Growing a men’s shed in the outback of Australia was fun and rewarding.
Men’s health and well-being should be a primary purpose of a men’s shed.
Abstract of a research paper by Gary Misan, Spencer Gulf Rural Health School, University of South Australian and the University of Adelaide, Centre for Rural Health and Community Development, University of South Australia.
Australian men suffer poorer health outcomes on most measures of health status when compared with women. This disparity increases with remoteness and is particularly evident in Indigenous men.
Older, retired or unemployed men, men with limited education, with lower levels of health literacy and from a disadvantaged socio- economic backgrounds are most at risk.
Factors including services not being offered in male-specific or male friendly environments act as barriers to health service engagement of these men. Community men’s sheds cater for older, retired men and are thought to offer social, emotional and other benefits to men who participate in them.
The aim of this study was to better understand the phenomenon of men’s sheds and their influence on the social and other determinants of the health of men, including that of indigenous men. Of particular interest is whether men’s sheds might be used as a vehicle for health promotion activities that target at-risk men.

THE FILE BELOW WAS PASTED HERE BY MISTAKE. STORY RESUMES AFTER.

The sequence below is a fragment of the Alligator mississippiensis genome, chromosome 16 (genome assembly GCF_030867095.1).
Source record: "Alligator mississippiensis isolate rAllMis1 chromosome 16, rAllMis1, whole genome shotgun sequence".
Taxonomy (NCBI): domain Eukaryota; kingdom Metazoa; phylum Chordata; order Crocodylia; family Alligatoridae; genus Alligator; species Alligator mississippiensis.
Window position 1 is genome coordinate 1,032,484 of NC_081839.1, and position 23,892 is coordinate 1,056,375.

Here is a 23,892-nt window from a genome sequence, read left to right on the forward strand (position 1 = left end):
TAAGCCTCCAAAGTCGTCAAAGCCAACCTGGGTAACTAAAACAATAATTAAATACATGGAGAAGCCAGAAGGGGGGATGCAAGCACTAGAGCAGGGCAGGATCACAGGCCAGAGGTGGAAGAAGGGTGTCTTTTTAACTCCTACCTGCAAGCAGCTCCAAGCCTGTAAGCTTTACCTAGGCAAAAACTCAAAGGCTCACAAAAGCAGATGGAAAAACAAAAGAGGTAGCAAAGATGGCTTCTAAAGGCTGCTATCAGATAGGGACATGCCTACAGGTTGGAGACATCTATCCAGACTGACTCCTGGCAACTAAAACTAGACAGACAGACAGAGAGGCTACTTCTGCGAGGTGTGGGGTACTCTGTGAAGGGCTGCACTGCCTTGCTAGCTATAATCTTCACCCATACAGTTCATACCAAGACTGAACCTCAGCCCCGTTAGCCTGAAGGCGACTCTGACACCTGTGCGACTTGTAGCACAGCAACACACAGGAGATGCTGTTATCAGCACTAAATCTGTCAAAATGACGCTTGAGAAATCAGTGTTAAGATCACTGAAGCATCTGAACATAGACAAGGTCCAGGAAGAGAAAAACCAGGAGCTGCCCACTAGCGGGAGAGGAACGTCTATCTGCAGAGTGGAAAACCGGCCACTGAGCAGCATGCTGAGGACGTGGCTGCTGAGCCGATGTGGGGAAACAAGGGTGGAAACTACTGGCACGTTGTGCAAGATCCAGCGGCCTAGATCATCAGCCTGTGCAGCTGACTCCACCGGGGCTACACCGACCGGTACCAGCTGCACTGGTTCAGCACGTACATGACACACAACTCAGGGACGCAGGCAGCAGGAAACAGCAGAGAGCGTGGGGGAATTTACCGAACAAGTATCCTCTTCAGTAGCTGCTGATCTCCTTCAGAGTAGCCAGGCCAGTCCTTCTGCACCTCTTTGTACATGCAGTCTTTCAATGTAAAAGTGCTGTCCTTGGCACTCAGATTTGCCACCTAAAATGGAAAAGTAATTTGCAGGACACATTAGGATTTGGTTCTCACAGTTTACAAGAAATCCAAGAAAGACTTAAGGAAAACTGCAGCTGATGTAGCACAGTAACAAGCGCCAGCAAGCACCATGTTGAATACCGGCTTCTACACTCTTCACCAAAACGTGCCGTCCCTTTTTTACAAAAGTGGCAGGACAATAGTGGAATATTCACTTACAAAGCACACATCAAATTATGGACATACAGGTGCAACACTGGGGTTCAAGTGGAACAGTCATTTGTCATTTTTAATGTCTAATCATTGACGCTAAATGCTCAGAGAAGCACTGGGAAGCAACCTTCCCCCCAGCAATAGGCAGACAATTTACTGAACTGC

The study method included a review of the Australian and overseas literature, focus groups with members of men’s sheds and semi-structured interviews with Peter Sergeant.
Men’s sheds are recent grass-roots phenomena unique to Australia. They are diverse in structure and function but common in purpose; they are a space for men. Men’s shed participants are principally older, English speaking, retired men, with little post-secondary school education.
Benefits of involvement in sheds include regaining a sense of purpose in life, enhanced self-esteem, decreased social isolation, and friendship. Sheds offer an environment conducive to men’s learning, and also offer positive effects for partners, families and communities.
Men happily share health experiences in sheds. Indigenous men speak of the need for a men’s space that offers a culturally safe space to re-establish a connection with Aboriginal tradition and culture and restore individual and community self-esteem and respect, and to access health services.
The culturally safe environment offered by men’s sheds is conducive to learning and sharing information, including health information.
The convergence of at-risk men and men’s sheds may offer an important opportunity for health promotion programs for men not engaging well with the health system. For Aboriginal men, a separate men’s health space as part of a men’s shed men’s space could be particularly beneficial.
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I was instrumental in commissioning this report by Gary Misan and was delighted to receive the confirmation that we were on the right track and out efforts to establish men’s shed was not in vein.
A copy of the full report can be obtained @: